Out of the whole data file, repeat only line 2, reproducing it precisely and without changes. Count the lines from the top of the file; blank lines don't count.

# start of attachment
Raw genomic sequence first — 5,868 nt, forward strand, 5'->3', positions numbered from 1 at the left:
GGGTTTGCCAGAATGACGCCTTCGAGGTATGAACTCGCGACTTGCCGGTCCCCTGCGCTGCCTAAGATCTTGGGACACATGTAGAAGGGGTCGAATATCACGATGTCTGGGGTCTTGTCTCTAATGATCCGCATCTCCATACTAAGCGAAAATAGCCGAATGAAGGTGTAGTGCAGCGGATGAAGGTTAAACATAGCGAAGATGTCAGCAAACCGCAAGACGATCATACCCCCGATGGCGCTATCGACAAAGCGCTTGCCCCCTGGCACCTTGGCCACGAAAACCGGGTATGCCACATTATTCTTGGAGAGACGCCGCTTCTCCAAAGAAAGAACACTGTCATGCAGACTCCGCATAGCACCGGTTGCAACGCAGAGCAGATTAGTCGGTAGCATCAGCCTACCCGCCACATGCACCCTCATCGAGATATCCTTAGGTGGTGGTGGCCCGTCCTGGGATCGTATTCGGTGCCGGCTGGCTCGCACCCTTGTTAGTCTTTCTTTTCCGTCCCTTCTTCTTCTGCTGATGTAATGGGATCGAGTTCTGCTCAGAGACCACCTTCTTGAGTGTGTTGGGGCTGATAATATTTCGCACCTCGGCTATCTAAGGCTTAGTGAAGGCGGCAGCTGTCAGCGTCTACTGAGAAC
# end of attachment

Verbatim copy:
GGGTTTGCCAGAATGACGCCTTCGAGGTATGAACTCGCGACTTGCCGGTCCCCTGCGCTGCCTAAGATCTTGGGACACATGTAGAAGGGGTCGAATATCACGATGTCTGGGGTCTTGTCTCTAATGATCCGCATCTCCATACTAAGCGAAAATAGCCGAATGAAGGTGTAGTGCAGCGGATGAAGGTTAAACATAGCGAAGATGTCAGCAAACCGCAAGACGATCATACCCCCGATGGCGCTATCGACAAAGCGCTTGCCCCCTGGCACCTTGGCCACGAAAACCGGGTATGCCACATTATTCTTGGAGAGACGCCGCTTCTCCAAAGAAAGAACACTGTCATGCAGACTCCGCATAGCACCGGTTGCAACGCAGAGCAGATTAGTCGGTAGCATCAGCCTACCCGCCACATGCACCCTCATCGAGATATCCTTAGGTGGTGGTGGCCCGTCCTGGGATCGTATTCGGTGCCGGCTGGCTCGCACCCTTGTTAGTCTTTCTTTTCCGTCCCTTCTTCTTCTGCTGATGTAATGGGATCGAGTTCTGCTCAGAGACCACCTTCTTGAGTGTGTTGGGGCTGATAATATTTCGCACCTCGGCTATCTAAGGCTTAGTGAAGGCGGCAGCTGTCAGCGTCTACTGAGAAC